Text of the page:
I’ve done all my schooling, from grade school through my undergraduate Engineering degree, in India. As such, I am quite familiar with the system of education there. After a semester of studying here in America I have noticed several differences between school here and in my home country.
Of course, I’ve never attended graduate school or business school in India, so some of my observations are like comparing apples to oranges, but overall I think these are the most obvious (and interesting!) differences:
- University structure – Owen is just one part of a huge university offering various courses and houses a renowned medical center on campus. This gives me the option to pick up courses from various other schools, such as the law school.
- Diversity – The diversity in the classroom here is quite an experience in itself. My education in India lacked the kind of diversity Owen offers and I find it as a welcome breath of fresh air. It really opens your eyes to the challenges of working in a global environment.
- In the Classroom – The classes here are very immersive. Most professors spend less time lecturing and more time illustrating principles with sound examples. Class is also made livelier with presentations, movies, product demonstrations and personal anecdotes.
- Grading – Grades are not given the absolute number one priority. While they are important, it is also important to do other things outside of courses, such as participating in case competitions, picking up a foreign language, learning more about a new sport or listening to country music.
- Homework – Out-of-class assignments take up quite some time, especially group assignments. Working in teams is challenging due to diverse teams with people having different points of view and having different levels of communication skills.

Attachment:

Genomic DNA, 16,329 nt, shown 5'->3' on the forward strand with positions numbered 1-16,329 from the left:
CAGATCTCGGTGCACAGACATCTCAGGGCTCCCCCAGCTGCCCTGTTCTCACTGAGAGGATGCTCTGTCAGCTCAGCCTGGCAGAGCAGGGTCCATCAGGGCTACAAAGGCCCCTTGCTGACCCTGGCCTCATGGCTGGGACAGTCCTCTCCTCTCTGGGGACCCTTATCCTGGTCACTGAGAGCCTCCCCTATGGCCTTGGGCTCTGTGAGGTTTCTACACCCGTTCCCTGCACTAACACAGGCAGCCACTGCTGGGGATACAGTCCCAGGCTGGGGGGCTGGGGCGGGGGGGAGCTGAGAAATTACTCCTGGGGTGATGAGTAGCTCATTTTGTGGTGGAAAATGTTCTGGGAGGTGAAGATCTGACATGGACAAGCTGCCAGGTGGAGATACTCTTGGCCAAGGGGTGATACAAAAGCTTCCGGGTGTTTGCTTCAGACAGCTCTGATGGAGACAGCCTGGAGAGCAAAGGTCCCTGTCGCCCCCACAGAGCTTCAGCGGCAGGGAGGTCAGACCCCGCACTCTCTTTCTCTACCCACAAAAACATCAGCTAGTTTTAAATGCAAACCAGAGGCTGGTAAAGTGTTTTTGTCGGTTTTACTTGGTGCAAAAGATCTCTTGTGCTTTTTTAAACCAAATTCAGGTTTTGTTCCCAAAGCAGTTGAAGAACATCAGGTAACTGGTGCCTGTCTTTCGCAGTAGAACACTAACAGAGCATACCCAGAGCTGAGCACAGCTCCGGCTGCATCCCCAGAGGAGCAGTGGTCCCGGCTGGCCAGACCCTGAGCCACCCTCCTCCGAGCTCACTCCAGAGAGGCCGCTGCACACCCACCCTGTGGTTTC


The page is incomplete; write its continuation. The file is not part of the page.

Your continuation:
- Using the internet – Almost everything is done online. Assignments are submitted online, rooms are reserved online, jobs and grades are posted online.
- Textbooks – The textbooks at Business School have been a revelation. The marketing textbook and the economics textbook have been interesting because the contents focus more on explaining concepts through examples rather than sticking to purely concept based learning.
- Class Size – Class sizes are generally small and typically range from 30-50 students. In some elective classes I have had instances where fewer than 10 students are in a class.
- Custom Learning – The opportunity to customize your MBA. It is interesting to see the number of options in terms of electives that can be taken to concentrate in a particular field. Plus, due to the limited amount of time spent in the classroom there are ample opportunities to pursue internships or independent study projects.
- Leadership opportunities – There are a tremendous number of clubs you can be associated with at Vanderbilt. Because of the small class sizes and varied interests it is incredibly easy to attain leadership positions.
Overall I’m extremely pleased with my decision to pursue a global MBA, and I hope this list has been helpful to other international students considering an MBA abroad. What differences did I leave out? Let us hear from you in the comments!